SC to hear Zakia Jafri's plea against clean chit to Modi in Gujarat riots after four weeks
The Supreme Court on Tuesday said it would hear a plea by Zakia Jafri, challenging the special investigation team's clean chit to then Gujarat chief minister Narendra Modi in connection with the 2002 Godhra riots, after four weeks.
Zakia, the wife of ex-MP Ehsan Jafri who was one of the 68 killed in Ahmedabad's Gulberg society, has challenged Gujarat High Court's October 5, 2017 order rejecting her plea against the decision of the special investigation team (SIT).
The matter came up for hearing before a bench of Justices A.M. Khanwilkar and Ajay Rastogi.
'You are asking for four weeks and we are giving you four weeks. List the matter after four weeks,' the bench said.
The court had earlier it would also look into the application by social activist Teesta Setalvad on becoming a co-petitioner in Zakia's plea ahead of hearing the main case.
Jafri's counsel told the apex court that a notice needs to be issued in the plea as it pertains to an alleged 'larger conspiracy' between February 27, 2002 and May 2002. It also maintained that after the SIT gave a clean chit in its closure report before a trial judge, the petitioner filed a protest, which was dismissed by the magistrate without considering 'substantiated merits'.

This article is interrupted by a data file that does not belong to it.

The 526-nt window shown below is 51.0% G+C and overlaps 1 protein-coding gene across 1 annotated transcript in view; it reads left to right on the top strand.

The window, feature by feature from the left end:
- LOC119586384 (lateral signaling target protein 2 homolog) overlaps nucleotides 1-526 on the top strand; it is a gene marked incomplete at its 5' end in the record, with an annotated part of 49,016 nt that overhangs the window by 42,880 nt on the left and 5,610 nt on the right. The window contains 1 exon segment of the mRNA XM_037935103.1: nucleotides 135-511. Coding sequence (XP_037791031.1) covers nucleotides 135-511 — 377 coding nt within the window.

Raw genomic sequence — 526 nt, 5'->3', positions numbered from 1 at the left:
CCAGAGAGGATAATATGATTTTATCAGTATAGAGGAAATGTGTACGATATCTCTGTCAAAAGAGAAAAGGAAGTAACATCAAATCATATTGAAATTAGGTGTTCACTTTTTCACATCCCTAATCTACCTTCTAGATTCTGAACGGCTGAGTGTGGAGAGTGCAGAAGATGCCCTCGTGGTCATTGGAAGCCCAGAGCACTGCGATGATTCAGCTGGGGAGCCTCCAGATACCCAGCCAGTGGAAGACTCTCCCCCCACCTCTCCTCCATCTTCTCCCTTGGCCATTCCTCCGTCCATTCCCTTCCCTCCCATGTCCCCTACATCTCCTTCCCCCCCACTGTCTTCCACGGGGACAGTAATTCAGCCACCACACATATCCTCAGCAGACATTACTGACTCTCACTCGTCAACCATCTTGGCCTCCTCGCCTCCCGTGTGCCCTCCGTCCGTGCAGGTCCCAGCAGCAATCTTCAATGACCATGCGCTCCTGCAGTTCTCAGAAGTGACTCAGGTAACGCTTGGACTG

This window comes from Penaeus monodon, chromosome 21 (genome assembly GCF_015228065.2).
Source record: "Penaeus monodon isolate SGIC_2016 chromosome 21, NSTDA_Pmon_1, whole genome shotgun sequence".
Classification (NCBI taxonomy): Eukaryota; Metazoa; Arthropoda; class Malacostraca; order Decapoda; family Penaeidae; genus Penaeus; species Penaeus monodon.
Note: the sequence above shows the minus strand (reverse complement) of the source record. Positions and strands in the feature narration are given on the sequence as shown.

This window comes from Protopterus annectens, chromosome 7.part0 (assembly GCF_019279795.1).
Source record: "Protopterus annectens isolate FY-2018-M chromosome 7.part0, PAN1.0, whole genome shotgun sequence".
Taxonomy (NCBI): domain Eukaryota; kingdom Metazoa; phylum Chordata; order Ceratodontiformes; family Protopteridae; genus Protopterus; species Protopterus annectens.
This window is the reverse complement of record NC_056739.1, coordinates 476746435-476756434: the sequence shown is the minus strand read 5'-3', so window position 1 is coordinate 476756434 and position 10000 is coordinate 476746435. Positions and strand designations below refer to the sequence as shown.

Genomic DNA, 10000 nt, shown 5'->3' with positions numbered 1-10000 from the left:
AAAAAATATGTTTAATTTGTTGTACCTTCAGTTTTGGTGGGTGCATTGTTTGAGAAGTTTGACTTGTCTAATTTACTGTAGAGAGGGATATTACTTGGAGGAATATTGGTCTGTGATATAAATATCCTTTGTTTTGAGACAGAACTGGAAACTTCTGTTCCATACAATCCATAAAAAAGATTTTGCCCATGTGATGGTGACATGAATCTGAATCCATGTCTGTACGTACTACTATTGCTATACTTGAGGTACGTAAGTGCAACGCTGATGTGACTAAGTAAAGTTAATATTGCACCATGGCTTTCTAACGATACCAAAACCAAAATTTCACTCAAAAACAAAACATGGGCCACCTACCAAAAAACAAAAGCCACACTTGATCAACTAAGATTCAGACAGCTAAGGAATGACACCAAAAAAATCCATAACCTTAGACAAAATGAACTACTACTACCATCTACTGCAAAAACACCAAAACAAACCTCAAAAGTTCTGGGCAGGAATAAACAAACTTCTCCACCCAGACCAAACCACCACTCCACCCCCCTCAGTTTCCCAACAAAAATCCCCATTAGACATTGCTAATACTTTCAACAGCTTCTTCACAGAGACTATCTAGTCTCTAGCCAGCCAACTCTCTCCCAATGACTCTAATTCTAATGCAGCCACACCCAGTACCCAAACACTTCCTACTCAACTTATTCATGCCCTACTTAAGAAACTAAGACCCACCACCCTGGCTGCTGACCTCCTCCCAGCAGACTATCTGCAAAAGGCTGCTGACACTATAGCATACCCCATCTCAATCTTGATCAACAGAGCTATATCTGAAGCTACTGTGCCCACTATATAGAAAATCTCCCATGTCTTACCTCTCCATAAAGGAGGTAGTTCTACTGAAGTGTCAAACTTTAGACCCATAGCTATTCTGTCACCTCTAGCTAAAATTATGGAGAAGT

On February 8, 2012, the SIT filed a closure report, giving a clean chit to Modi and 63 others, including senior government officials, saying there was 'no prosecutable evidence' against them.
Jafri was killed on February 28, 2002, a day after the S-6 Coach of the Sabarmati Express was burnt at Godhra, triggering riots in Gujarat.
The plea, filed through advocate Aparna Bhat, further said the high court 'failed to appreciate' the petitioner's complaint, which was independent of the Gulberg case registered at Meghaninagar police station.
The high court in its October 5, 2017, order said the SIT probe was monitored by the Supreme Court. However, it partly allowed Zakia's petition as far as its demand of a further investigation was concerned.
It said the petitioner can approach an appropriate forum, including the magistrate's court, a division bench of the high court or the Supreme Court, seeking further investigation.